One of those was the Swiss Avenue Historic District, a home to the most refined upper-class residencies in the area. These majestic houses and estates could, and might, have easily appeared on the cover of some pretentious real estate magazine without further embellishment.
Ah, what luxury.
The next destination was the Fair Park. Reassured by our earlier success in time management, we slowly traversed its grounds, laid about an artificial pond, for over an hour, until we all grew rather hungry.
Longing for a (well-deserved) comfortable evening in a hotel with some hot food on the table, we swung by the much advertised and praised Angry Dog Café. Situated in the artistically inclined Deep Ellum neighborhood, it is the winner of multiple best burger awards—a fact that we wanted to put to the test. But before we had a chance to order our meal, we could not simply pass by some of the local artistic displays.
And yes, the burger turned up quite good.
On our last day in Dallas, practically hours before our flight, we stopped at the Nasher Sculpture Center. Fortunately, the size of the establishment did not implicate a lengthy acquaintance, though its collection was actually a lively one.
Any of these sculptures would probably look great in our living room… at least on Halloween.
Some of the exhibits are erected outside.
At that point in our journey we were actually headed back to the car rentals and then to the airport. But at this point in my story we are merely advancing to day two and our exploration of Fort Worth.
Because some of my prior mail correspondence, with such lovely correspondents as Blue Cross insurance and IRS, had P.O. Box destinations in Fort Worth, Texas, I always fancied that it would be an overwhelmingly white-collar, musty, bureaucratic limbo, full of offices, headquarters, and governmental buildings. This happened to be very untrue.
The presence of a botanical garden was the first sign of my delusion. It was not great, but it was there; and to maintain a garden that size must be a laborious task in such a clime. Surely it was not the bureaucrats who cared for the biodiversity. :)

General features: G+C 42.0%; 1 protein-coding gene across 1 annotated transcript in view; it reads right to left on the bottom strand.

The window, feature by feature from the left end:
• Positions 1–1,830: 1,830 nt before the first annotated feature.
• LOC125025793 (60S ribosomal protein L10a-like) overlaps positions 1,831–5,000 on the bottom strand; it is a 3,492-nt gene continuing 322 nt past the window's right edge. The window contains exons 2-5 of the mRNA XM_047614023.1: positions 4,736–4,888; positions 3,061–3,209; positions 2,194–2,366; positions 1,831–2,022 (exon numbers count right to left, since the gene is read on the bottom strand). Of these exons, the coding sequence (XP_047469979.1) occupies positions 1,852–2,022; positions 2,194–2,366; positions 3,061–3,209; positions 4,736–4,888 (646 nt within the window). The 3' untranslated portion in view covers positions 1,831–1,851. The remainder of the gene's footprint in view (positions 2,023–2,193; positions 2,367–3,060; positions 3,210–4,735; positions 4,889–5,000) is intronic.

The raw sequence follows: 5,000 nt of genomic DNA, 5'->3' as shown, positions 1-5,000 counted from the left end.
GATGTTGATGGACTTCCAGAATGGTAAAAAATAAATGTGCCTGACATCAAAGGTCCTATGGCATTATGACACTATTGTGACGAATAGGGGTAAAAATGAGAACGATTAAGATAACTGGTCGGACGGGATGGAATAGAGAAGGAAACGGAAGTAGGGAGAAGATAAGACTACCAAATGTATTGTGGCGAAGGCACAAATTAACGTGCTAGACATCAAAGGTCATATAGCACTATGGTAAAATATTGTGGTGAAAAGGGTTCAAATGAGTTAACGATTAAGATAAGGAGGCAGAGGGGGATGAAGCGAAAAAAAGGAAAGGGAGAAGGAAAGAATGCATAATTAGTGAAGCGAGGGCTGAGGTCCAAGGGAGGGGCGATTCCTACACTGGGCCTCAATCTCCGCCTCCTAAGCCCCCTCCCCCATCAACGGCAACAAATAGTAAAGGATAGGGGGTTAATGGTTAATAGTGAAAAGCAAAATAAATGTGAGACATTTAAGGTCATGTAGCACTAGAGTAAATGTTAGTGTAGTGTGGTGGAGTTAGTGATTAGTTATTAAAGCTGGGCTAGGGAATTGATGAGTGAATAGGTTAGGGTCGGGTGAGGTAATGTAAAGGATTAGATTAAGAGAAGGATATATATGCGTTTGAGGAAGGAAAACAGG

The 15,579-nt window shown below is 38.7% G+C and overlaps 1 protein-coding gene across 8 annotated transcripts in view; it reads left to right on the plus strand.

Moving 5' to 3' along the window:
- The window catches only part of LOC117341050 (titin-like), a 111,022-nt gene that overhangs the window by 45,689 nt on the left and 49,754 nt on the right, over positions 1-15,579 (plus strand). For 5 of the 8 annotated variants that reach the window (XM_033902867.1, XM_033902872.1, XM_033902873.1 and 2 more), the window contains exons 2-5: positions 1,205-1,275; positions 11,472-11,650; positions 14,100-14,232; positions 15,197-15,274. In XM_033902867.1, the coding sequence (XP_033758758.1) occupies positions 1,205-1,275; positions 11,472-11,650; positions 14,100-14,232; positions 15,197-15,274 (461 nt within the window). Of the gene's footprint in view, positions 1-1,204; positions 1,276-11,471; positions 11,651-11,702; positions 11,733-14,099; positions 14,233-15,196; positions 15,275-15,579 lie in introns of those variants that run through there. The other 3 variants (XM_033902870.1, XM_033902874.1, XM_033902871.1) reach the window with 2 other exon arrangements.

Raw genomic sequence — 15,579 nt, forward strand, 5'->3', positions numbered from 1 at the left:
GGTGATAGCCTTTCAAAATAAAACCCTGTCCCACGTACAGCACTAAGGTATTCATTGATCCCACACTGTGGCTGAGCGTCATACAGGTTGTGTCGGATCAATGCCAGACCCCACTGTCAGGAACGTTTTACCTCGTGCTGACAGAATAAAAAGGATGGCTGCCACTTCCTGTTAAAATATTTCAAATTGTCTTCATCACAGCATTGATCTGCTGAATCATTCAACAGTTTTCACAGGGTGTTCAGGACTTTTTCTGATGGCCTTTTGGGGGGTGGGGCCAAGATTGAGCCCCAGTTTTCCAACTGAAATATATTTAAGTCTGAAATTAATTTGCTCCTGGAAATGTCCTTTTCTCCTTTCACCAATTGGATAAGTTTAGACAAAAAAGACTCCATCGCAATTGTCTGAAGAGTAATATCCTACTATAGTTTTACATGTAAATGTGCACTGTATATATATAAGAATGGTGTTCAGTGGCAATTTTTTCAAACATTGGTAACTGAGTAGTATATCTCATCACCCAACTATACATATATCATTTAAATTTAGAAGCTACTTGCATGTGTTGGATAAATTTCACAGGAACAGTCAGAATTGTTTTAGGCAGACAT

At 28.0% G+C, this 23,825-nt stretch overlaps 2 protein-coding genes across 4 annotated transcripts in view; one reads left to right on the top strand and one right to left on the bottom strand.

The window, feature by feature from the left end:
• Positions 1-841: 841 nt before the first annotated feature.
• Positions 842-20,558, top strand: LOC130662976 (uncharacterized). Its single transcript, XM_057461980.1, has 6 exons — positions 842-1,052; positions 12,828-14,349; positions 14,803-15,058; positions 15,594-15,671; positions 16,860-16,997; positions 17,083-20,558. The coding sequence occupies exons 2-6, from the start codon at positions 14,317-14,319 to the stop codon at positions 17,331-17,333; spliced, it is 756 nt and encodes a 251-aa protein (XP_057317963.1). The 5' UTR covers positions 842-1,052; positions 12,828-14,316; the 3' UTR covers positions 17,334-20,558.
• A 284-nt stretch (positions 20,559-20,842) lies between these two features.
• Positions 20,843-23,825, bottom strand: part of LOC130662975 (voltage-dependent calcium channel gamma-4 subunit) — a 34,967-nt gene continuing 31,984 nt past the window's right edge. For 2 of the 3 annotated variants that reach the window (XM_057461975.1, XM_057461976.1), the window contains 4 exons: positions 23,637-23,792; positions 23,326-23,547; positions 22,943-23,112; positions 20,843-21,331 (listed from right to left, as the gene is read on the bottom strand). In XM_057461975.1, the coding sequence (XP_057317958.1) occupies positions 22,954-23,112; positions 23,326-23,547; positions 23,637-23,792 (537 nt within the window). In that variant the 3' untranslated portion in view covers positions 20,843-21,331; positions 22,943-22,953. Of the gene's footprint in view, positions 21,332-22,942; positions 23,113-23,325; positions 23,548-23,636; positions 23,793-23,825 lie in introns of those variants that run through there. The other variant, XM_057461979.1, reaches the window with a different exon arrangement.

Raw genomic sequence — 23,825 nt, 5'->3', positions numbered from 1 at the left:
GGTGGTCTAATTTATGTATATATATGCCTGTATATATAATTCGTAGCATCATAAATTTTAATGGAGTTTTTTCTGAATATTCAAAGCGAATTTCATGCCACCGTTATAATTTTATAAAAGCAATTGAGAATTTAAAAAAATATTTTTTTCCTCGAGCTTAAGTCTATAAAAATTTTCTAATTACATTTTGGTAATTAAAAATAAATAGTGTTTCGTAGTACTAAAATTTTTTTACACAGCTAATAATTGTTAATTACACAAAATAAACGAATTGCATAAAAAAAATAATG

Even though the view from the 7th Street bridge over the Clear Fork Trinity River could have consolidated the fallacy I had begotten, such landmarks as the Ball-Eddleman-McFarland House, the Saint Patrick Cathedral, and Flatiron Building definitively proved me wrong.
Diverting décor and establishments of varying cultural value all helped to repaint a new picture of Fort Worth in my head.
The visitation of the downtown, and overview of the Sundance Square and Tarrant County Courthouse in particular, contributed more warm tones to that picture.
A quick rant: I always sincerely regret when a particular museum bans photography on its premises, for over time it leaves the visitor with but a vague speck of memory and no visual clues to conjure up the images of the past. To me, photographs provide a valuable mnemonic fiber that at times enables my mind to uncover the long forgotten deposits of unique experiences, settings, and sensations. And for that reason I can vividly recall the three brave washermen toiling half-way up an otherwise unremarkable skyscraper facade but not a picture seen at the SId Richardson Museum. Not one.
The exploration of Fort Worth would certainly be incomplete without at least a look-see at the Stockyards National Historic District, which is where we wound up next.
Deftly restored or recreated scenery from the days of old, dotted with numerous articles of clothing, furniture, trade, and even transportation of the same era, the Stock Yards were one of the highlights of our trip.
Far and wide, lots of eye candy—from thematic graffiti to an exemplary spice shop—for any pair of non-diabetic eyes.
And, of course, the daily herd passing.
It can be amusing to observe the dominance games among the stock of longhorns at a local pasture.
But only if are a patient zoologist with heaps of time on your hands… which we are thankfully not. So we routed our GPS to Austin and hit the road again.
(to be continued)